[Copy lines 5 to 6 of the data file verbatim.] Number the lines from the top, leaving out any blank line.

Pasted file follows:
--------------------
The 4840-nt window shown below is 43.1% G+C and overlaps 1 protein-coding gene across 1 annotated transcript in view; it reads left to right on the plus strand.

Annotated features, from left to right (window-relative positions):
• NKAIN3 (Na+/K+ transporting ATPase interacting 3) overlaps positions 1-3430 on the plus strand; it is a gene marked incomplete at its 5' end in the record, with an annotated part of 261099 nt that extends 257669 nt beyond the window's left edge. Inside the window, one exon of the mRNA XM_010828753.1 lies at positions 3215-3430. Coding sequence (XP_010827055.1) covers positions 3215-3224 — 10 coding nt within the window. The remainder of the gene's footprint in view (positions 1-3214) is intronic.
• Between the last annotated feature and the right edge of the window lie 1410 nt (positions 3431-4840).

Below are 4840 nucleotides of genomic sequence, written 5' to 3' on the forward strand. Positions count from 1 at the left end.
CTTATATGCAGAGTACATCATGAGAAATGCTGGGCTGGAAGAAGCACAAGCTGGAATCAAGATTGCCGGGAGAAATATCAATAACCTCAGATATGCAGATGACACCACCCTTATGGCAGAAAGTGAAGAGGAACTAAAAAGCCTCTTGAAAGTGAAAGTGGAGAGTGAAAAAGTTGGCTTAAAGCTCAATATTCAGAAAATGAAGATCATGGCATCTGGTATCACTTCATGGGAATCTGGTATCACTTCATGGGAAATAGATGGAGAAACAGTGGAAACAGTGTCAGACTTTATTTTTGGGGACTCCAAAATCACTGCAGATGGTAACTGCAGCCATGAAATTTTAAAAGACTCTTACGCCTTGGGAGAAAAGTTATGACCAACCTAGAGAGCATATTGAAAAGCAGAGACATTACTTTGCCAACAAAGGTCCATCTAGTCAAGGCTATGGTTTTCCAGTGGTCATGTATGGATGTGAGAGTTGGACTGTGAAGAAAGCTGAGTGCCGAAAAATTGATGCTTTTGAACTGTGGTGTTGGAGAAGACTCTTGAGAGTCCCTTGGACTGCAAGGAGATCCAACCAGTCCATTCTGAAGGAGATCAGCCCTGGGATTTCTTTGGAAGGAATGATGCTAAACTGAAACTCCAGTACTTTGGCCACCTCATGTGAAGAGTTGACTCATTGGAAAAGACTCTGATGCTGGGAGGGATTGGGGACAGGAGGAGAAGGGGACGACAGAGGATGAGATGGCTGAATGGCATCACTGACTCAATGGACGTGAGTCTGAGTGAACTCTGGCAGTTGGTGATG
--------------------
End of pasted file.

Below are 4840 nucleotides of genomic sequence, written 5' to 3' on the forward strand. Positions count from 1 at the left end.
CTTATATGCAGAGTACATCATGAGAAATGCTGGGCTGGAAGAAGCACAAGCTGGAATCAAGATTGCCGGGAGAAATATCAATAACCTCAGATATGCAGATGACACCACCCTTATGGCAGAAAGTGAAGAGGAACTAAAAAGCCTCTTGAAAGTGAAAGTGGAGAGTGAAAAAGTTGGCTTAAAGCTCAATATTCAGAAAATGAAGATCATGGCATCTGGTATCACTTCATGGGAATCTGGTATCACTTCATGGGAAATAGATGGAGAAACAGTGGAAACAGTGTCAGACTTTATTTTTGGGGACTCCAAAATCACTGCAGATGGTAACTGCAGCCATGAAATTTTAAAAGACTCTTACGCCTTGGGAGAAAAGTTATGACCAACCTAGAGAGCATATTGAAAAGCAGAGACATTACTTTGCCAACAAAGGTCCATCTAGTCAAGGCTATGGTTTTCCAGTGGTCATGTATGGATGTGAGAGTTGGACTGTGAAGAAAGCTGAGTGCCGAAAAATTGATGCTTTTGAACTGTGGTGTTGGAGAAGACTCTTGAGAGTCCCTTGGACTGCAAGGAGATCCAACCAGTCCATTCTGAAGGAGATCAGCCCTGGGATTTCTTTGGAAGGAATGATGCTAAACTGAAACTCCAGTACTTTGGCCACCTCATGTGAAGAGTTGACTCATTGGAAAAGACTCTGATGCTGGGAGGGATTGGGGACAGGAGGAGAAGGGGACGACAGAGGATGAGATGGCTGAATGGCATCACTGACTCAATGGACGTGAGTCTGAGTGAACTCTGGCAGTTGGTGATG